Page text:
It helps to make a visual, visceral demonstration of your ideas. If you have a great idea, think of how to incorporate it into a story. Relate it directly to a human experience and tell that story as you’re trying to tell your idea. Connecting the concept to a tale will always make it work. That’s the reason fables stay around for thousands of years.

12. “Throw down a challenge.”

Challenge people’s capabilities and self-perceptions. Get their competitive spirit going. This draws more of their spirit into completing the objective. To a body builder: “Are you strong enough to get the job done?”

 

The book proposes 9 powerful ways to “Be a Leader:

How to Change People Without Giving Offense or Arousing Resentment.”

1. “Begin with praise and honest appreciation.”

Mention activities done well before calling attention to failings. Follow up sincere praise with an “and” rather than a “but” before delivering criticism. Otherwise, your praise may seem contrived and artificial. Rather than: “We’re proud of your grades, son, but if you’d tried better in algebra, your grades would be a lot better” try: “We’re proud of your grades, son, and if you keep it up your algebra grades will be even better next semester.”

2. “Call attention to people's mistakes indirectly.”

Direct, harsh criticism can destroy incentive to improve. Make suggestions indirectly. For example, rather than pointing out a sales clerk’s inattentiveness toward customers, you might help out customers in full view of the inattentive sales clerk.

3. “Talk about your own mistakes before criticizing the other person.”

The pain of criticism is easier to bear when you first share your own shortcomings.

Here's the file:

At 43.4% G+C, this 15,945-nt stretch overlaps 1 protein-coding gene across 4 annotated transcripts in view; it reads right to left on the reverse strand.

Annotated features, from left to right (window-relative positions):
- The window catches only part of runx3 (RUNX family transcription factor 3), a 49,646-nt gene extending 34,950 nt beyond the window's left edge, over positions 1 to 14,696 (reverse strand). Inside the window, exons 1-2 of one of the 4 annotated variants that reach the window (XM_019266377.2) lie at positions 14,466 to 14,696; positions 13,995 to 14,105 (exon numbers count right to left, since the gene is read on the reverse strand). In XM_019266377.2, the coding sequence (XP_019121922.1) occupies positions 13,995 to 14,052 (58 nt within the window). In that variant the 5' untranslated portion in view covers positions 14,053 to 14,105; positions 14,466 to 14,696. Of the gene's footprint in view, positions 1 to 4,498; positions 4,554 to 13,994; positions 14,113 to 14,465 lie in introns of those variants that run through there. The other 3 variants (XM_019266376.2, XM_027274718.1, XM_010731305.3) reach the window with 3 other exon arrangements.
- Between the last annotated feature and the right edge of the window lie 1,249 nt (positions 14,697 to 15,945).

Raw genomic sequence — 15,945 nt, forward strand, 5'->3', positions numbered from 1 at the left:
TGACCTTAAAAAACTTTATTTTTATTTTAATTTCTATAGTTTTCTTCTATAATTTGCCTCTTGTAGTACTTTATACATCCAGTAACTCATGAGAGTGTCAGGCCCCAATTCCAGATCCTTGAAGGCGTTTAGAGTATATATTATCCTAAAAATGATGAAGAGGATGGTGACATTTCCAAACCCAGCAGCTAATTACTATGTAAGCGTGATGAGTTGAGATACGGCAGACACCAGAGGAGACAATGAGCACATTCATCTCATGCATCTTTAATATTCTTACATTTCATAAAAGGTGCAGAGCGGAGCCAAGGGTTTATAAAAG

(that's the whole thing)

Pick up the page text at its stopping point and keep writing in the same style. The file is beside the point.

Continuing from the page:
4. “Ask questions instead of giving direct orders.”

If you involve them in the solution by asking questions, not only will they make the changes, they’ll feel more committed to the solution. For example: “Would it make sense to organize these alphabetically?” instead of direct orders to organize alphabetically.

5. “Let the other person save face.

By not giving the others a chance to avoid embarrassment, they may become defensive and avoid admitting their failings. Damaging someone's ego builds resentment in the long run. Always try to give criticism in private, not in front of peers. For instance, you might first privately give people the opportunity to correct their mistakes—if they can—before you take action.

6. “Praise the slightest improvement. Abilities wither under criticism; they blossom under encouragement.”

Praise will reinforce the growth of desired behavior, and bad habits “will atrophy due to lack of attention.”

7. “Give the other person a fine reputation to live up to.”

Showing others that you respect their capabilities in some capacity is empowering and earns you their commitment. For example: “Matt, you've been such a capable producer in the past, and your recent projects haven’t been up to your old standards.”

8. “Use encouragement. Make the fault seem easy to correct.”

9. “Make the other person happy about doing the thing you suggest.”

When you ask others to take some action, make sure that they see the connection to things that they pride themselves on. Put the request in a context of bigger goals. Let them see that you see even their simple pieces as a vital part of the success of the whole.

 
What is the principal message of this book?

Live the Golden Rule: "Do unto others as you would have them do unto you." How do you do this? Through empathy. Take an interest in other people. Understand their concerns and motives. Give them praise, encouragement and appreciation. Understand that one of the greatest human needs is to feel important and appreciated.

Dale Carnegie’s concept of valuing humanity works as many wonders today as it did in his day. How to Win Friends and Influence People! is a book to be contemplated and practiced. It's a book that keeps on giving. It’s a book that makes us more compassionate and successful human beings.